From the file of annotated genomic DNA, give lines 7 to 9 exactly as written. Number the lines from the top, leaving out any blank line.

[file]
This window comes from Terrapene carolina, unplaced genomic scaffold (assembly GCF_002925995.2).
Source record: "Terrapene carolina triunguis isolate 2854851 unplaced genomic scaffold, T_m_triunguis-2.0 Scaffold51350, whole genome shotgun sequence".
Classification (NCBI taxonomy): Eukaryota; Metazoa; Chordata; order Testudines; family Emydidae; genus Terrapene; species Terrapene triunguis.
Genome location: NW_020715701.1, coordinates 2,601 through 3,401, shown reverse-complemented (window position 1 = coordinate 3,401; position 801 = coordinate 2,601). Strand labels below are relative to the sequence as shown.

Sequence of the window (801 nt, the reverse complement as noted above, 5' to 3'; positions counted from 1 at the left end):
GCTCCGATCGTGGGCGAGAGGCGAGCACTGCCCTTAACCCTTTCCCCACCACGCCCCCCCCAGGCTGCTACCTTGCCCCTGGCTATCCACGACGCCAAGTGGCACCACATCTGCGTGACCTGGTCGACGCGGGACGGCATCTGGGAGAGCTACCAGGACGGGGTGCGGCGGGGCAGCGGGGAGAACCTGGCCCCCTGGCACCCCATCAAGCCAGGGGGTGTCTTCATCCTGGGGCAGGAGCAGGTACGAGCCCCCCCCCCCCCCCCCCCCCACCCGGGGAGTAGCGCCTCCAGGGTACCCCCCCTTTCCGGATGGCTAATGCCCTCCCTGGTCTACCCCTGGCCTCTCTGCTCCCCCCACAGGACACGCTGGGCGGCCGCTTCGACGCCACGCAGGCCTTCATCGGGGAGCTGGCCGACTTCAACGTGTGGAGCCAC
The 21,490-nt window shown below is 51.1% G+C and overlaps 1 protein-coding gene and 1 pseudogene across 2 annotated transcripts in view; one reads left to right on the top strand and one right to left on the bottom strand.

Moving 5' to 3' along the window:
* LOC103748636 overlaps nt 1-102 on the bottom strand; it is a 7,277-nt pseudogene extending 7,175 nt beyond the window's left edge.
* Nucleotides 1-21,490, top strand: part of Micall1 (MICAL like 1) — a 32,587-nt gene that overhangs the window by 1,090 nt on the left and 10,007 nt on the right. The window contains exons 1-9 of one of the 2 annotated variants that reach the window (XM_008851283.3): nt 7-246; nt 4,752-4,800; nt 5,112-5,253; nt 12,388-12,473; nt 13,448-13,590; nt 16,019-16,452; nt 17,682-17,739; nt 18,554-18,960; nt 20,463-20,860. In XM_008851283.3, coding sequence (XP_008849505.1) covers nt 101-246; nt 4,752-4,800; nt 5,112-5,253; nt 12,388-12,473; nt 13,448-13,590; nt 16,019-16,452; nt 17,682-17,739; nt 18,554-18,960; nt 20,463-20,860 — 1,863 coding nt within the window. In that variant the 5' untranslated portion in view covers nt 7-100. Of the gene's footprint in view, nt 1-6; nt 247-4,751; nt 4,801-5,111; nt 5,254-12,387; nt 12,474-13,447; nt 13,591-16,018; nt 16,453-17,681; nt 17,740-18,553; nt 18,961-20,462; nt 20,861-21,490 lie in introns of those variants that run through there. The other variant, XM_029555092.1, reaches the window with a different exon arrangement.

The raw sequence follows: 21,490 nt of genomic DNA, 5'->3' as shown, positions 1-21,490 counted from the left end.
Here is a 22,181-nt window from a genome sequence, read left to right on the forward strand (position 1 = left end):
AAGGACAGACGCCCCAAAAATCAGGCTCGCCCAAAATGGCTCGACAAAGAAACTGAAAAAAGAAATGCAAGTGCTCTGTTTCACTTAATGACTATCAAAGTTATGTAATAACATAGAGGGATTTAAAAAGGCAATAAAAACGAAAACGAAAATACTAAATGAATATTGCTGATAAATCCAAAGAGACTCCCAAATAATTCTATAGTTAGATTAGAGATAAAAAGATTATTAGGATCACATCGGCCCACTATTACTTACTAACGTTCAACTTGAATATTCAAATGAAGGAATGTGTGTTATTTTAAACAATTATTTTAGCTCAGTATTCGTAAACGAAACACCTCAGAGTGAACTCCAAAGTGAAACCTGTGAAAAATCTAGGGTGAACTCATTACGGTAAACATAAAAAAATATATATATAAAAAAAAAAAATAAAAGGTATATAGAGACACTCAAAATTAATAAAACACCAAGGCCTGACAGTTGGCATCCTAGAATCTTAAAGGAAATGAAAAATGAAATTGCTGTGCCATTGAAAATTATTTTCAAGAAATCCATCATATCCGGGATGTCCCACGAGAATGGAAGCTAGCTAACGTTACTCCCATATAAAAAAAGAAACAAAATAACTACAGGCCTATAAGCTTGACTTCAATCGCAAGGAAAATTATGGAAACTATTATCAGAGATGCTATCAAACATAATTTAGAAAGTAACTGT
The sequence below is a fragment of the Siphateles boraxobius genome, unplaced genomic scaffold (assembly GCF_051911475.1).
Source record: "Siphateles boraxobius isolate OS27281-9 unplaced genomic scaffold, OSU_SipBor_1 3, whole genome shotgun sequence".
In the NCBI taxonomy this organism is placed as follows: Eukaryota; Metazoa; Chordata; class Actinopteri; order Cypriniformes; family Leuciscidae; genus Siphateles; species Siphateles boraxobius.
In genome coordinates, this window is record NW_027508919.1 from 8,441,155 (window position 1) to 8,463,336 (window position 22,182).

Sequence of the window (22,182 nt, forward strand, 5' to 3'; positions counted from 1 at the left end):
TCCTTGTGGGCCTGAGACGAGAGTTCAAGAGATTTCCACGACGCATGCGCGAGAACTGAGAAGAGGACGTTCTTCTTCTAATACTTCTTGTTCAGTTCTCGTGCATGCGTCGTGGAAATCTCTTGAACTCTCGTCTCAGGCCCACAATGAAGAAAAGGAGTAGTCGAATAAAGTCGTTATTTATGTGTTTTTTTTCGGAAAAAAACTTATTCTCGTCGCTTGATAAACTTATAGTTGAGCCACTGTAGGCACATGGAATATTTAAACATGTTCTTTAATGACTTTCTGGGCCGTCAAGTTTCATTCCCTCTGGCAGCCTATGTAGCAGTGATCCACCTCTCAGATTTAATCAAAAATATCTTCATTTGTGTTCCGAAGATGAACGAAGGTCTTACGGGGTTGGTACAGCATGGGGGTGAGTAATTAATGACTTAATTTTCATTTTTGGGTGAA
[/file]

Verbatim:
The 21,490-nt window shown below is 51.1% G+C and overlaps 1 protein-coding gene and 1 pseudogene across 2 annotated transcripts in view; one reads left to right on the top strand and one right to left on the bottom strand.

Moving 5' to 3' along the window:
* LOC103748636 overlaps nt 1-102 on the bottom strand; it is a 7,277-nt pseudogene extending 7,175 nt beyond the window's left edge.